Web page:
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GIVE WFH CREATIVE EMPLOYEES THE STRUCTURE THEY NEED

by | Feb 4, 2021

[vc_row][vc_column width=”1/1″][vc_column_text]Though some may resist it, creative employees need structure to thrive. It’s easy to think of copywriters, video editors and graphic designers as eclectic, free-spirited people who just need tools and a prompt, if that, to get their work done. They’re the outside-the-box thinkers who never clean up their rooms and don’t let things like rules get in the way of their next big idea.

In a recent podcast appearance, one of the most successful creative minds of the last century, Jerry Seinfeld, shared his beliefs on truly harnessing creative gifts to make something unique. “The brain is so easy to master. You just have to confine it,” Seinfeld explains. In the podcast, he breaks down the many ways that he creates the right parameters for his brain so that he doesn’t toil or loaf away aimlessly.

In the office, many creative employees got the structure they needed simply by having to arrive at a certain time and work for specified lengths, along with the reduced temptation to goof off while their boss and coworkers could see them. While working from home, these employees may be missing the outside scheduling and social accountability that comes from being in the office.

Managers may need new skills to be able to inspire organization remotely. These tips can help them bring order to the creative department’s WFH environment by implementing constraints that encourage organization without forcing it. A little bit will go a long way in helping people with creative abilities to deliver when they need to.

1. Distractions are inevitable, but not all distractions are equal.

No matter what employees might tell themselves, it’s impossible to stay completely focused on work for two full hours, much less eight or ten. With that in mind, managers can spur employees not to fear or hate distractions but, instead, to try to handle them mindfully. When the situation allows it, planning breaks in the action ahead of time can reduce the total number of distractions that they experience throughout the day. Even more importantly, it can make those distractions shorter and less disruptive to their overall workflow and focus.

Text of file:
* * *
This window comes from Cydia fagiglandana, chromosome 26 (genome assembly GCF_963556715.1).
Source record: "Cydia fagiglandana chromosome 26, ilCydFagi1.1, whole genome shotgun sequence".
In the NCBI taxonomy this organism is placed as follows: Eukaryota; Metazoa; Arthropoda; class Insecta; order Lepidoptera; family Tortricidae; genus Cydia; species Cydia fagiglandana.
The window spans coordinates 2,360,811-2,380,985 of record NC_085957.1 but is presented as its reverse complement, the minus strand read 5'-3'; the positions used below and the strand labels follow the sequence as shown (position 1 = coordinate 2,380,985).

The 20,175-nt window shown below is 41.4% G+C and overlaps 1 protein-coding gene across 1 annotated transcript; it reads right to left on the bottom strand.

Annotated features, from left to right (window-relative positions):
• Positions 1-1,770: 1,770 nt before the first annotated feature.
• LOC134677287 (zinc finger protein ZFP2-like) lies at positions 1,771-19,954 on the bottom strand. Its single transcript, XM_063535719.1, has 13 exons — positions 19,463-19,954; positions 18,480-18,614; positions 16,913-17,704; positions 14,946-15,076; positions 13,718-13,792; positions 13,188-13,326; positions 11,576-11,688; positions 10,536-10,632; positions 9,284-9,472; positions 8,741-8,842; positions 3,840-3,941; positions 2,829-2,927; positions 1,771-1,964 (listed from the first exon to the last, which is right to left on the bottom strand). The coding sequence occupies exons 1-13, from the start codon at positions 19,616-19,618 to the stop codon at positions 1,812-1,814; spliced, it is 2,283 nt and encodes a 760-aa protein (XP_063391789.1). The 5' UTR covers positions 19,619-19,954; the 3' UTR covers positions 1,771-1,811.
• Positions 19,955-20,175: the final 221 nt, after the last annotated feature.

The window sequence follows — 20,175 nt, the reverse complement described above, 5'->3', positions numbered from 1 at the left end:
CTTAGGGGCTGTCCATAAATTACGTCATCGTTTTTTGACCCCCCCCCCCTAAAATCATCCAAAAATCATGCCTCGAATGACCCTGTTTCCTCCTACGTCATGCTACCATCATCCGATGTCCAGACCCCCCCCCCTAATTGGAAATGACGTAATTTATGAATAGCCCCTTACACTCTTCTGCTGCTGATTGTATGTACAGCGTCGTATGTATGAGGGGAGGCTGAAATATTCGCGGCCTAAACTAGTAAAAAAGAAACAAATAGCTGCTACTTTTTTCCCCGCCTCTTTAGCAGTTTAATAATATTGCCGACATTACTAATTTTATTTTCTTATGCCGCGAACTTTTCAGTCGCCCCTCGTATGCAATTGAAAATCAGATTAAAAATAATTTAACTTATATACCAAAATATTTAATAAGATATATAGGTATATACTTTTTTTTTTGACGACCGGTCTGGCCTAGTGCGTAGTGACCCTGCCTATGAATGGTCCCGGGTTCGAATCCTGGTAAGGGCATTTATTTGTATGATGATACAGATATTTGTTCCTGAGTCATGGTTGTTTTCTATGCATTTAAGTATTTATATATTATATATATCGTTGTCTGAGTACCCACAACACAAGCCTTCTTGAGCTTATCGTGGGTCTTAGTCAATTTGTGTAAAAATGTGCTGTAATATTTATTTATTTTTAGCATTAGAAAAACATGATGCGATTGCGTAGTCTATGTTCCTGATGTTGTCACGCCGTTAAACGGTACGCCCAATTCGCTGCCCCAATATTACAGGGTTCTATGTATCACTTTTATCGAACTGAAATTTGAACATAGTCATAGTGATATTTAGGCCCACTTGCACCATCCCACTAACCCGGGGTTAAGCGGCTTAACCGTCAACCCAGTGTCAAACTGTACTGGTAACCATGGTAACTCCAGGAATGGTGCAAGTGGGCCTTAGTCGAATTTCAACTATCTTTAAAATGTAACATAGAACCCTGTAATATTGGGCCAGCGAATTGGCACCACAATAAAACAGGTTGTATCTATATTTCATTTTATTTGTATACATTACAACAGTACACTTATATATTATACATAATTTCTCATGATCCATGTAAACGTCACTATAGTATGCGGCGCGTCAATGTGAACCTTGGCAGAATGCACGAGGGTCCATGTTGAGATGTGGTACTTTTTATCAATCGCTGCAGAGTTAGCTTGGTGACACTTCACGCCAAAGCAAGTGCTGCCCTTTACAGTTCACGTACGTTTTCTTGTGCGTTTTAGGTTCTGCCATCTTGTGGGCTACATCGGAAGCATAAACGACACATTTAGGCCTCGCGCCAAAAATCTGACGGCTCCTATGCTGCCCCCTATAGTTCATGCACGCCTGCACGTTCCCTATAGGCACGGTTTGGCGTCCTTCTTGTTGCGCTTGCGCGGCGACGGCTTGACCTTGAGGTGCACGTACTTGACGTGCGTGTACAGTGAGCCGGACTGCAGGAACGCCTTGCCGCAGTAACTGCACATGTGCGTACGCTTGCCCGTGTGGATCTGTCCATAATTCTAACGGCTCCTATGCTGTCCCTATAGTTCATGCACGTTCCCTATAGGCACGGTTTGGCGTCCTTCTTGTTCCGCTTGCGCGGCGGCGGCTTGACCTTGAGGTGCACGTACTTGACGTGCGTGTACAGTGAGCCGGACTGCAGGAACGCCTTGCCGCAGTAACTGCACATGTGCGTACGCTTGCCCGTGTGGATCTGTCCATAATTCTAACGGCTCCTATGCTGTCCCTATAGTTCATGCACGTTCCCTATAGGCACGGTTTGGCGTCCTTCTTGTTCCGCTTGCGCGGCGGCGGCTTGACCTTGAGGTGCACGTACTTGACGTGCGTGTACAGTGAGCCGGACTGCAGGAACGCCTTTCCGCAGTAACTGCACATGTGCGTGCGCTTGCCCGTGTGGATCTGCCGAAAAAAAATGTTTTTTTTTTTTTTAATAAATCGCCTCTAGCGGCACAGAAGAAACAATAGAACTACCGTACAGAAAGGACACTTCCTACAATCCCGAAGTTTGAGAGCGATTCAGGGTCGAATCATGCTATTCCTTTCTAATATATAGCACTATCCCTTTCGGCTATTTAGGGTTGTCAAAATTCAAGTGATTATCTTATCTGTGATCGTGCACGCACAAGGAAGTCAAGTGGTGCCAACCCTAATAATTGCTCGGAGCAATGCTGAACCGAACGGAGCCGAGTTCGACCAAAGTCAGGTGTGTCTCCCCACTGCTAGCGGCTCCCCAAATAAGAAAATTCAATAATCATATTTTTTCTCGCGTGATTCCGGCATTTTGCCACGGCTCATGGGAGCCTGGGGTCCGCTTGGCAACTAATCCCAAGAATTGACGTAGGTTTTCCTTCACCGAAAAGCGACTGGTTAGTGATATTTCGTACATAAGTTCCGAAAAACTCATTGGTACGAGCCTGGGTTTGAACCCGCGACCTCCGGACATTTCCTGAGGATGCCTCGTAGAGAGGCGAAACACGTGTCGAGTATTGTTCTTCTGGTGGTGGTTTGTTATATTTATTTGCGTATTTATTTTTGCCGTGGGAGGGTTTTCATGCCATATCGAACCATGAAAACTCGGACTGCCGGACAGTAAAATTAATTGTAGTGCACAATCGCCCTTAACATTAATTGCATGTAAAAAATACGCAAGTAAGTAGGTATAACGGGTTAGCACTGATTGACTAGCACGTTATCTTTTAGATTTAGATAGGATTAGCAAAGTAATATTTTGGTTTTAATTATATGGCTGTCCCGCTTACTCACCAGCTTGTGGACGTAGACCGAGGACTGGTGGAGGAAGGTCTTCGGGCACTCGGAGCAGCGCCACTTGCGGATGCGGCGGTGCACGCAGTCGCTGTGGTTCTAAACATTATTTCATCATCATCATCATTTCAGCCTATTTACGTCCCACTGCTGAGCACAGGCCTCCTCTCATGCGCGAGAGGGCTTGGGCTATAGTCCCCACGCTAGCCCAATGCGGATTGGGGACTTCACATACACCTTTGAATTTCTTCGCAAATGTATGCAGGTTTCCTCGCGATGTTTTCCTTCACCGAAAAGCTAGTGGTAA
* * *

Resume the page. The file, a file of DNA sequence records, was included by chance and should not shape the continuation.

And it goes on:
Let managers know that they can encourage mindful distractions by setting more short-term goals and deadlines. For projects that take a lot of creative direction, they might ask the creative minds to send what they come up with after forty-five minutes. The shorter duration eliminates many of the non-urgent, unplanned distractions that can derail an entire day, but it’s long enough, in most cases, that it doesn’t feel like micromanagement.

2. Get boring to get going.

Creative employees have a lot to gain from knowing that it’s okay (and even beneficial!) to do nothing for a stretch — but doing nothing is not the same as goofing off. Using short, planned times of controlled boredom can help thoughtful minds lock in with the focus they need.

Instruct managers that, when they notice that an employee is in a rut with a project, they could try telling the employee to set a timer for three minutes. In those three minutes, the only thing they can do is stare at a blank wall; there’s no phone, no working, no coffee and no talking until the timer goes off. By the end of those three minutes, the employee will be able to laser in for the next fifteen, which is just enough to get momentum with a challenging project.

3. Artificial pressure might have real downsides.

Driven, goal-oriented people often feel a drive each day to outperform the day before. While the ambition is admirable, they often end up working too hard on low-priority items and don’t have enough mental energy left over for the more important and demanding tasks. Direct managers to temper their employees’ drive with an understanding of the broader work cycle, because that will make everyone more productive, successful and happier in the long run.

Remind managers not to put hard deadlines on tedious tasks during slow periods just so they can say their employees are still busy. While letting bad habits develop isn’t optimal either, keep managers aware of the possibility of creative burnout and the ways that they can balance consistent effort with healthy and realistic expectations for effort.

By teaching managers to encourage strong habits and structures for their creative employees, especially while working from home, using these three strategies, you set those employees up for long-term success.

Interested in more ways to manage creative employees? Tribe can help.

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